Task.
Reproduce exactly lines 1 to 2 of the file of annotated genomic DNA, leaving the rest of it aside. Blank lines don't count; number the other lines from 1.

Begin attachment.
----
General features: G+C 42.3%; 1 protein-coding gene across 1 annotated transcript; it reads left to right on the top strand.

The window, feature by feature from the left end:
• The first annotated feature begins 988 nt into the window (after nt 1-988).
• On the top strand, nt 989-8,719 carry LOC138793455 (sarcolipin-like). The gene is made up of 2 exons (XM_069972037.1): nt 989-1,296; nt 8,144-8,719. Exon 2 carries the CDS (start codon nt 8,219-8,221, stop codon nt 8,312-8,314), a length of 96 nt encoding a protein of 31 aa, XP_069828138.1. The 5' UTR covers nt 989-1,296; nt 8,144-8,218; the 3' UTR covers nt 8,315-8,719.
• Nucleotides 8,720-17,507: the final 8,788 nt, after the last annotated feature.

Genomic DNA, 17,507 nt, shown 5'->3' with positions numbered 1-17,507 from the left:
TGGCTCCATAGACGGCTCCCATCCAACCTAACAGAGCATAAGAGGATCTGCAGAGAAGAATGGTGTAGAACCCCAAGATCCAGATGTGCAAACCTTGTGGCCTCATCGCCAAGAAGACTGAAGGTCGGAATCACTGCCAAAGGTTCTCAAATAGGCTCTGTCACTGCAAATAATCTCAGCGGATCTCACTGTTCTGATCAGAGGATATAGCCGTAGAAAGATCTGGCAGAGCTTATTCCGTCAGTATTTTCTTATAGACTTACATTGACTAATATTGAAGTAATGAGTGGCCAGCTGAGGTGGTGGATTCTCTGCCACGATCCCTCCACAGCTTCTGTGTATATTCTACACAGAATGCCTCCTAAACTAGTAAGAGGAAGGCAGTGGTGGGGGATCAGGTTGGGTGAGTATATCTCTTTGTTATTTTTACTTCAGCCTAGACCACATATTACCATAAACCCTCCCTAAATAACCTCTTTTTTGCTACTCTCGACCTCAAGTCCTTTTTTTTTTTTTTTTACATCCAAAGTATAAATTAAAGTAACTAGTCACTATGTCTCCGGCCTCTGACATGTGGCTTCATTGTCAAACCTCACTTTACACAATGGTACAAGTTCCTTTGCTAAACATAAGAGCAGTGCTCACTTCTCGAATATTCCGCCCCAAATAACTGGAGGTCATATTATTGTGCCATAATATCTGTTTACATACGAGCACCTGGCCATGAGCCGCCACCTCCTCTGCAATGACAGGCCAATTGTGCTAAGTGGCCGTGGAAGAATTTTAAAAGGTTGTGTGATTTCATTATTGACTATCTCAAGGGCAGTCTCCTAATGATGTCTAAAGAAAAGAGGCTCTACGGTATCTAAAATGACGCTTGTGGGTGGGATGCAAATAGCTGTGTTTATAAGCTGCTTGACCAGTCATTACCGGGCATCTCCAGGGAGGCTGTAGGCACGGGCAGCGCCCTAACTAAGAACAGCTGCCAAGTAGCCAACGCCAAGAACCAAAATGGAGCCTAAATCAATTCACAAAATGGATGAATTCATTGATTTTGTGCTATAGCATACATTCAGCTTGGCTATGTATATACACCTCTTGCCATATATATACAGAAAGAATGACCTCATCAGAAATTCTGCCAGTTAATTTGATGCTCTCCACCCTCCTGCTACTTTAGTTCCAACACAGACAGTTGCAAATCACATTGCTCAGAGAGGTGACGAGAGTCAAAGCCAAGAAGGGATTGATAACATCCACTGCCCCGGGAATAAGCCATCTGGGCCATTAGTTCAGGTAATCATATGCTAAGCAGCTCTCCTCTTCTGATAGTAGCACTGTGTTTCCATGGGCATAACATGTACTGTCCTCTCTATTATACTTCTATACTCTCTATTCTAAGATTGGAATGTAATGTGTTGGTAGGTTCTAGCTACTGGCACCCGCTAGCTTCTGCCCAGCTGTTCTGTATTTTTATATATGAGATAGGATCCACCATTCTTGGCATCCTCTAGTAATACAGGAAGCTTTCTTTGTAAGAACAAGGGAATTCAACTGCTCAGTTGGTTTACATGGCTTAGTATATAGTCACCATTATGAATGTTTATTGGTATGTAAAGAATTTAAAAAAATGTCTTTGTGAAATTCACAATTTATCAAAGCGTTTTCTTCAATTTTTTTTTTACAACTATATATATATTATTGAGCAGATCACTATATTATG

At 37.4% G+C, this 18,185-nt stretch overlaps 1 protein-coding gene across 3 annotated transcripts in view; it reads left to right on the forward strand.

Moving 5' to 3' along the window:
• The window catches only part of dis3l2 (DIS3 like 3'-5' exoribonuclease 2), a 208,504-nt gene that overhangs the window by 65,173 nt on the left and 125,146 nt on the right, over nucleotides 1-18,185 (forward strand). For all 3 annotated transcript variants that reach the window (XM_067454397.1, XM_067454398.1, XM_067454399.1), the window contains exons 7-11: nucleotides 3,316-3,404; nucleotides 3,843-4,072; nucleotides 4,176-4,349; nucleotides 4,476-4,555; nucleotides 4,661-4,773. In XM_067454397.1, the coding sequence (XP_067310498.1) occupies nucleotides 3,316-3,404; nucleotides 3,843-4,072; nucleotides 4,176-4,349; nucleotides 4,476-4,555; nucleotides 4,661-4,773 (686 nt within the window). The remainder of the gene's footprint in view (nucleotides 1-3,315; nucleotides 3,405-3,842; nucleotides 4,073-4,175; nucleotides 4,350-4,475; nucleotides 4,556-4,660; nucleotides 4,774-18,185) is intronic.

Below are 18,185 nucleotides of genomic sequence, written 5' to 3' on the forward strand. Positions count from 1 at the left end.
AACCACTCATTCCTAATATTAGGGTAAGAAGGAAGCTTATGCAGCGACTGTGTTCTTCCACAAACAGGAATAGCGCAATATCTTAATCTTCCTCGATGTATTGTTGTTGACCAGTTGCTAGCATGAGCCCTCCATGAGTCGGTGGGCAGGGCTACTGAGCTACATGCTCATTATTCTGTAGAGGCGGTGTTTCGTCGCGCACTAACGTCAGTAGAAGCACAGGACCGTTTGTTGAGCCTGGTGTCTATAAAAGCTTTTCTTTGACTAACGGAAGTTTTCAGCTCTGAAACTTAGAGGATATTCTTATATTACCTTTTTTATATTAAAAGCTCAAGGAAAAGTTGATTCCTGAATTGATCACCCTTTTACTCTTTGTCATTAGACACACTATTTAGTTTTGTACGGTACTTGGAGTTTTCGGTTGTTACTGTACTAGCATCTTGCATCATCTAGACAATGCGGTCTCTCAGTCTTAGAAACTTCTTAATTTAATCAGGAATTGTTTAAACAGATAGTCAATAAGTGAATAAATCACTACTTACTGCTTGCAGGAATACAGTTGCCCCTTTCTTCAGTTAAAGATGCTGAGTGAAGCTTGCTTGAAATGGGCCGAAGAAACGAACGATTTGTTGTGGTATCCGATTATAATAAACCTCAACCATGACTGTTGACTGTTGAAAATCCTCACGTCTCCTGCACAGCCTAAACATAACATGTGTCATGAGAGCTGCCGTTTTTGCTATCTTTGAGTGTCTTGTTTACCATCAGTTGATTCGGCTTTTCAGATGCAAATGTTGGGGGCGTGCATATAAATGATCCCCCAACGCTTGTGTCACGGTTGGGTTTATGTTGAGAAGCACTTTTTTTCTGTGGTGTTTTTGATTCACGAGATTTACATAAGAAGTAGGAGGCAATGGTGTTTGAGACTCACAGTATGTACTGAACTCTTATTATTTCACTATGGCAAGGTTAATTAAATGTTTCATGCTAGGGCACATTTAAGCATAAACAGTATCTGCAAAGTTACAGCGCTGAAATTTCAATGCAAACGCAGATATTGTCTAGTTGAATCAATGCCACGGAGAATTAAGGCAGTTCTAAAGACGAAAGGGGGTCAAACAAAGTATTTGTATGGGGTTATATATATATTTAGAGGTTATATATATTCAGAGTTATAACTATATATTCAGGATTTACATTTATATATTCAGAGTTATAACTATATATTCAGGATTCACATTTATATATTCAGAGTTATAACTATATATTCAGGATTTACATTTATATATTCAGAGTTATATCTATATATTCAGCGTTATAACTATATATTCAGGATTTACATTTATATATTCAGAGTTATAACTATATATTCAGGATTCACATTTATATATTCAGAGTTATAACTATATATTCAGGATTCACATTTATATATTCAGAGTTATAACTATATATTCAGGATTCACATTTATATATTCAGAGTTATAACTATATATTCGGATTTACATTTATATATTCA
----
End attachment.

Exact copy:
General features: G+C 42.3%; 1 protein-coding gene across 1 annotated transcript; it reads left to right on the top strand.

The window, feature by feature from the left end: